Klink added that there has also been a decisive shift in the industry from 320x240 resolution to 640x480. "That doesn’t sound like a lot to video security guys because their doing megapixel, but in the world of thermal imaging, the VGA resolution is the new standard," he said.
As the majority of traditional security camera systems have moved from analog to digital, so to have thermal cameras, according to Todd Brown, senior director of commercial infrared systems for DRS Technologies’ Reconnaissance, Surveillance and Target Acquisition division.
"We’re seeing more and more movement towards IP. The standards conformance, I think is a nice industry trend, which we adopted back when we first developed our first camera," explained Brown. "ONVIF conformance makes it really easy to plug-and-play."
At last year’s ASIS show, Brown said the company introduced its WatchMaster IP Elite fixed thermal camera system, which he said they have had success with and are looking to build upon at ASIS 2012 with addition of new feature sets, as well as a new pan/tilt camera model called the WatchMaster IP Ultra. This new camera model features a 360-degree pan and tilt housing, compliance with ONVIF specifications and low Power-over-Ethernet functionality.
"One of the things that we’ve done is set a new bar of affordability for thermal imaging. Most people in the commercial security market would elect to use an alternative technology to solve their low-light, challenging environment problems and traditionally use an inferior technology because it is lower cost," he said.
Randall Foster, president and CEO of Vumii, which primarily sells its cameras to users in middle-to-high end applications, said that there has been a demand in the thermal marketplace for functionality and feature sets similar to that in the traditional video camera space.
"I would say there is a desire to have thermal cameras with the features and user-friendliness of traditional cameras," he said.
For this reason, Randall said that his company has built IP compatibility into its cameras, as well as optical zoom and auto-focus. At this year’s ASIS show, Foster said Vumii is featuring its Accuracii long range PTZ thermal cameras, which offers 25-to-225mm zoom lenses and can be used at distances up to 1,500 meters.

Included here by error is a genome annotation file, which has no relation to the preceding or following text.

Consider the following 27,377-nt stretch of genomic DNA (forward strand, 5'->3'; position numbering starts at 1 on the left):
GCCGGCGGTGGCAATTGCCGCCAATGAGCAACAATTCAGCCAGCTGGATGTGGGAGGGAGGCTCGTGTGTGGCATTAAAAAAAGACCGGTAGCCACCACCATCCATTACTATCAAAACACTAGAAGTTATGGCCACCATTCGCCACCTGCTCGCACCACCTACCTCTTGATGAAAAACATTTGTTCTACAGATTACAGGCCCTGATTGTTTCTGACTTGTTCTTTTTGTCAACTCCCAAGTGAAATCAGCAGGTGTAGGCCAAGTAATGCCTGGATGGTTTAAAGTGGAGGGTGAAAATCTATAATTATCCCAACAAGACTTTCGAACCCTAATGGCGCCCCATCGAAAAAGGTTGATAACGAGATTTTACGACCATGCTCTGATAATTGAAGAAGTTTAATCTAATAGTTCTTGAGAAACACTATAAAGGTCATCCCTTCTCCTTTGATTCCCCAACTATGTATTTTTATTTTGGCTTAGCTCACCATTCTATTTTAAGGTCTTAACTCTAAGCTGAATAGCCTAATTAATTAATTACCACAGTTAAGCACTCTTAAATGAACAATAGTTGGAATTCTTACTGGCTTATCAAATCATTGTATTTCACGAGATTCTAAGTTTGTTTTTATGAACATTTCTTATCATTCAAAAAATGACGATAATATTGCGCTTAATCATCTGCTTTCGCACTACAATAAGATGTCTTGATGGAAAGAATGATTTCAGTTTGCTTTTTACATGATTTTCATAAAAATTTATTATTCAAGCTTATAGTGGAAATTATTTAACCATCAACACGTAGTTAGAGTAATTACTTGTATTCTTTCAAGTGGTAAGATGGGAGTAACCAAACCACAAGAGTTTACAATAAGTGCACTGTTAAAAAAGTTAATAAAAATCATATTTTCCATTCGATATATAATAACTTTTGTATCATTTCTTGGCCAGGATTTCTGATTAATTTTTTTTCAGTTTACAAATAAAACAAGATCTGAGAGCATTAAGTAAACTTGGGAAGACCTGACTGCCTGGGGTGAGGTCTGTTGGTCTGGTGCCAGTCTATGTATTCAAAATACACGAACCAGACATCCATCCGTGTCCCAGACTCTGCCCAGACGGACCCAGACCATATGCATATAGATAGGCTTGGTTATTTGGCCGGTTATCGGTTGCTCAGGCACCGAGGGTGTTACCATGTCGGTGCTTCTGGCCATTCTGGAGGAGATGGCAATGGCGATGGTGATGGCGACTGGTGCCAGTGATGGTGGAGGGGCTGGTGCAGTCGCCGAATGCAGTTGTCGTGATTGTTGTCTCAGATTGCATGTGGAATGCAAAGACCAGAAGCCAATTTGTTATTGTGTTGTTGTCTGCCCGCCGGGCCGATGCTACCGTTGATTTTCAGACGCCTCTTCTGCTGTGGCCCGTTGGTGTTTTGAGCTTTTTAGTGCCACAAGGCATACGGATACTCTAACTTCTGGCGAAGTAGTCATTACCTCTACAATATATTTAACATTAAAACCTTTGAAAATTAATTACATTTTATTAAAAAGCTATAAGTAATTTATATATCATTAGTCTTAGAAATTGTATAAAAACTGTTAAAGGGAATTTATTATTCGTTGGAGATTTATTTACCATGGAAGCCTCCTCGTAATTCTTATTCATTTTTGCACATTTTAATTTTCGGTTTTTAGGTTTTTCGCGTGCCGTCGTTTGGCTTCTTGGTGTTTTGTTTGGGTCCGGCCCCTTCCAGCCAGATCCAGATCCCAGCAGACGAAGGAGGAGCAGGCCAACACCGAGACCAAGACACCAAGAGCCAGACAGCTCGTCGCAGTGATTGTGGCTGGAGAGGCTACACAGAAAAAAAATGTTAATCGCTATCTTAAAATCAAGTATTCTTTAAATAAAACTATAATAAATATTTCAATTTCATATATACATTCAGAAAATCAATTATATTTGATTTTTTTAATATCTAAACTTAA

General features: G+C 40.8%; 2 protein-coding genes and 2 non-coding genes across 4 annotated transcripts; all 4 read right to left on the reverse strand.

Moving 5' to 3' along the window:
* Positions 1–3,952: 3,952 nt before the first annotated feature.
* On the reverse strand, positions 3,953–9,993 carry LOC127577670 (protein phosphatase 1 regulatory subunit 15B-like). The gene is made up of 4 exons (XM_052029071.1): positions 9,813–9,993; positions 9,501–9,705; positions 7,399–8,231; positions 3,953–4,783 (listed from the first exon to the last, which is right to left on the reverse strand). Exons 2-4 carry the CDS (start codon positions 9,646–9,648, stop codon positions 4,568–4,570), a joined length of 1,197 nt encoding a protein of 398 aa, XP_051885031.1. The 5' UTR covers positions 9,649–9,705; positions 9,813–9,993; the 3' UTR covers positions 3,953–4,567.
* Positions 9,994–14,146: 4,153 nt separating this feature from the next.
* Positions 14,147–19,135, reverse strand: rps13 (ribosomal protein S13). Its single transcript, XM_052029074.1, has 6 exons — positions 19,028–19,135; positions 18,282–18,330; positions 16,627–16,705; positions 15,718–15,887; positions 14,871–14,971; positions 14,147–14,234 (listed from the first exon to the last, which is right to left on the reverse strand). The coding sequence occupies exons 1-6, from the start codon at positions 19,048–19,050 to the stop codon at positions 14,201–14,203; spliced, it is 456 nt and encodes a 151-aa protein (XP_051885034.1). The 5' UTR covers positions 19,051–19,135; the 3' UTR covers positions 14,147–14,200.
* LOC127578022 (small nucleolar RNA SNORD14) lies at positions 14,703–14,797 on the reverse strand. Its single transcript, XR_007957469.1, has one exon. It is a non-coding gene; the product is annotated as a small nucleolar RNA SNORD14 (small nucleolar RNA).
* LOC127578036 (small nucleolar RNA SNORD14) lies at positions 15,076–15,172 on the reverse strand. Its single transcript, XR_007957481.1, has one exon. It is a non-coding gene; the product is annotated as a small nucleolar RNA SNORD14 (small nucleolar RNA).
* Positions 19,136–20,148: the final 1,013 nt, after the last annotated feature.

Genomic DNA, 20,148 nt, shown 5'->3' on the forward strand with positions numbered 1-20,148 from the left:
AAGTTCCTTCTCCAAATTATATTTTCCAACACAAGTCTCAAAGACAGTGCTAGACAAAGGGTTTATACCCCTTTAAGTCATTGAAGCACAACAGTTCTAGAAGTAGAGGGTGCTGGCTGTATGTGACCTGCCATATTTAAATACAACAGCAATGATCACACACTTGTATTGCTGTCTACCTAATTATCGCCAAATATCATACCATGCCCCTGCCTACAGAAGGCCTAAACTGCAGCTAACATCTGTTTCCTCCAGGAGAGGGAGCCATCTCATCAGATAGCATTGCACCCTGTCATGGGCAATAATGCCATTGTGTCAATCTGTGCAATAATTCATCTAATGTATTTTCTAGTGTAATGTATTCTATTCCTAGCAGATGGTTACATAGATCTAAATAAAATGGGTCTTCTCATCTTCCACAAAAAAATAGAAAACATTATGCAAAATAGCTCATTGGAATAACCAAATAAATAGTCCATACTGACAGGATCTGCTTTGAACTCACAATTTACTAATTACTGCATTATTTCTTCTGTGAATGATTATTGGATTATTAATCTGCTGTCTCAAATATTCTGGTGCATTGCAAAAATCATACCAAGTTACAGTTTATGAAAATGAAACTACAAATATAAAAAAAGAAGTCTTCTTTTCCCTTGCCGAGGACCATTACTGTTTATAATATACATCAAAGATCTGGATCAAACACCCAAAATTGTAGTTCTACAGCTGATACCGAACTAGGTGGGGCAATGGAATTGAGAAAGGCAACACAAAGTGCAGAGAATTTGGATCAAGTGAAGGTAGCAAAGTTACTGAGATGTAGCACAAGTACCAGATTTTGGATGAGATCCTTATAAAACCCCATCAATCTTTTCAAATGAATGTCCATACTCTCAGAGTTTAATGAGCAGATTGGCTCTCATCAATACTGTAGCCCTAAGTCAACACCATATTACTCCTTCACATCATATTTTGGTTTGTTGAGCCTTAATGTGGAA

As more entry level companies have entered the market, Foster said that they have done a good job of educating the overall industry about the benefits of thermal. However, Foster said there is still a big knowledge gap that exists.
"What we’ve found is general security buyers are not knowledgeable enough about the technology," he said.
Video Analytics and Target Assessment
Though thermal imaging is one of the best tools in the security industry today for the detection of a possible perimeter intrusion, there hasn’t been much development in the market in terms of tracking a target once it has been acquired.
At this year’s show, SightLogix is launching the second generation of its SightTracker technology, which enables users to steer cameras and zoom in on a target for a more accurate assessment of what’s been detected by the camera. In fact, Pelco recently integrated this SightTracker technology into several of its own pan/tilt/zoom camera models.
Also helping to help more accurately assess targets detected by thermal cameras is video analytics. According to Brown, analytics technology actually works best when used in a thermal environment.
"We’re certainly seeing in the security industry less interest in having eyes on a monitor," Brown said. "Particularly, when you have more and more cameras, you can’t have reliable eyes on video and you need more sophisticated video analytics. Most visible cameras break down with analytics when you run into changing light conditions, shadows, changing weather conditions and things like that."